After passing the bar exam, FDR went to work for a law firm in New York City that represented some of the most powerful big businesses in the country, including Standard Oil. However, he had no intention of remaining a lawyer for long. In 1907, he mapped out a path to the presidency that closely mirrored what actually happened over the next 25 years of life. As a Harvard classmate who worked with Roosevelt remembered, "he described very accurately the steps which he thought could lead to this goal. They were: first, a seat in the State Assembly, then an appointment as Assistant Secretary of the Navy…and finally the governorship of New York. 'Anyone who is governor of New York has a good chance to be President with any luck,' are about his words…"12
Franklin's prediction proved to be uncannily close to reality, although his first stop was the New York State Senate, not the State Assembly. During the 1910 campaign for State Senate, Roosevelt portrayed himself as a man of the people running against an out-of-touch Republican incumbent. He barnstormed around the district in a bright red car, sometimes giving speeches from the back seat. And in the villages and farms of rural New York, he began to develop the conversational style of public speaking that he later brought to the White House.13
Roosevelt spent less than three years in the New York Senate. He had been an avid supporter of Woodrow Wilson during the presidential election of 1912, so it was no big surprise when Wilson offered him the job of Assistant Secretary of the Navy—the same job that Uncle Teddy had held on his path to the presidency.
Before he went to Washington, the public side of FDR's persona was well established. FDR was often featured in the media during his time in the Senate. For the next twenty years, his opponents often criticized him as more style than substance; "Franklin D. Roosevelt," journalist Walter Lippman wrote in 1932, "is no crusader. He is no tribune of the people. He is no enemy of entrenched privilege. He is a pleasant man who, without any important qualifications for the office, would very much like to be president."14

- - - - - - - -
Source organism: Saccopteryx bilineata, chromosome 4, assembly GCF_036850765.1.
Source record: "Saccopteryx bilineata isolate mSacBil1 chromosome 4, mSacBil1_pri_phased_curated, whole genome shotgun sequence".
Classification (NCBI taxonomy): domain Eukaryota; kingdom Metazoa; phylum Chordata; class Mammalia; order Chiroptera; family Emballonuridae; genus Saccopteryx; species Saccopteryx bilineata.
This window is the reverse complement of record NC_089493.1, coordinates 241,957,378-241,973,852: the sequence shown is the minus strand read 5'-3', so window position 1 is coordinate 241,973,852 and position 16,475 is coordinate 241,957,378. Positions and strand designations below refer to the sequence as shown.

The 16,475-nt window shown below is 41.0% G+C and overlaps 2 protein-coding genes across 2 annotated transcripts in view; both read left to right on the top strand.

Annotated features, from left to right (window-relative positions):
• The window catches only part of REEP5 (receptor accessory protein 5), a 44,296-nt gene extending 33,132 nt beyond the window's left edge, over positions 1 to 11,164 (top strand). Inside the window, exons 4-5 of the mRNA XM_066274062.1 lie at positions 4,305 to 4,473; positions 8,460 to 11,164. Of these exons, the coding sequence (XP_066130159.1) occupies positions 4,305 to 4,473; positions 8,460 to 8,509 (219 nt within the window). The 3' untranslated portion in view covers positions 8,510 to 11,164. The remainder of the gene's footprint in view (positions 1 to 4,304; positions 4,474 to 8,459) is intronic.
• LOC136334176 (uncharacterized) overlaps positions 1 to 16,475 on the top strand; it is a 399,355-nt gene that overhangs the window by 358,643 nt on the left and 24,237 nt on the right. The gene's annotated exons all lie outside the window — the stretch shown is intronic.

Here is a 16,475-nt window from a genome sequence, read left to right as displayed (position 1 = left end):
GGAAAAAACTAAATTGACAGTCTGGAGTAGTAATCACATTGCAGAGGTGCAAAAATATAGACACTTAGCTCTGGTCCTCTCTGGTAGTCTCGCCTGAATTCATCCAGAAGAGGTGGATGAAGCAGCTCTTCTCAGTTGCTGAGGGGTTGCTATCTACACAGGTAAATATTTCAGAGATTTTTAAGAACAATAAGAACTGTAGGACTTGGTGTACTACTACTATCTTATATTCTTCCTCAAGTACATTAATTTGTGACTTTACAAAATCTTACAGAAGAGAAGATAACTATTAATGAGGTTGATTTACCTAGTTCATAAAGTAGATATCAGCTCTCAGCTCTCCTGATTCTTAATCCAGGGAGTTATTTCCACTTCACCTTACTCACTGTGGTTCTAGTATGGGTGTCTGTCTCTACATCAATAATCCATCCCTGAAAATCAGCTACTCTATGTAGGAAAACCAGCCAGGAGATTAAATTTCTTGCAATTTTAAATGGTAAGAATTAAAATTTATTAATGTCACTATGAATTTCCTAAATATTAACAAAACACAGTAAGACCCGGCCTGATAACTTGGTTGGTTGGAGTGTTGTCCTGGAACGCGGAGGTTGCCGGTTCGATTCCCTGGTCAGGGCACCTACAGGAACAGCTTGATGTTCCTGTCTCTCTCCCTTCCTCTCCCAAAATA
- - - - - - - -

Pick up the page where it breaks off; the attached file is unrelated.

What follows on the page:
The press didn't know it yet, but FDR was becoming less of a lightweight during his time at the Navy. For one thing, his boss and mentor Josephus Daniels, the Secretary of the Navy, was a skilled government insider. Daniels knew how to play the game of Washington politics, and during his seven years at the Navy, FDR learned how to play it, too. Roosevelt learned the importance of giving small favors to other power players, like helping out when a Senator's nephew wanted a promotion. He learned how to deal with the many factions vying for a voice in the Democratic Party.15
And he learned how to deal with labor. On the advice of Louis Howe, his secretary, FDR handled all discussions with labor leaders personally. In the process, he developed a better understanding of the problems that working men faced.16 Twenty years later, as Howe had hoped, this blue-collar constituency also became a key component in FDR's political base.
Officially FDR's secretary, Louis Howe was much more than an assistant to the future president. In addition to advising Roosevelt on labor, Louis Howe played a central role in his political career. In essence, Louis Howe was FDR's Karl Rove. They were an odd couple: Roosevelt was tall, handsome, and from one of the most elite families in the country. Howe was short, unattractive, and from an unimpressive family background. Howe, however, loved power and was a master of the political game. Over the course of FDR's political life, Howe orchestrated the behind-the-scenes machinations and strategy, becoming very close to the Roosevelt family in the process; at one point he even moved into the Roosevelts' house!17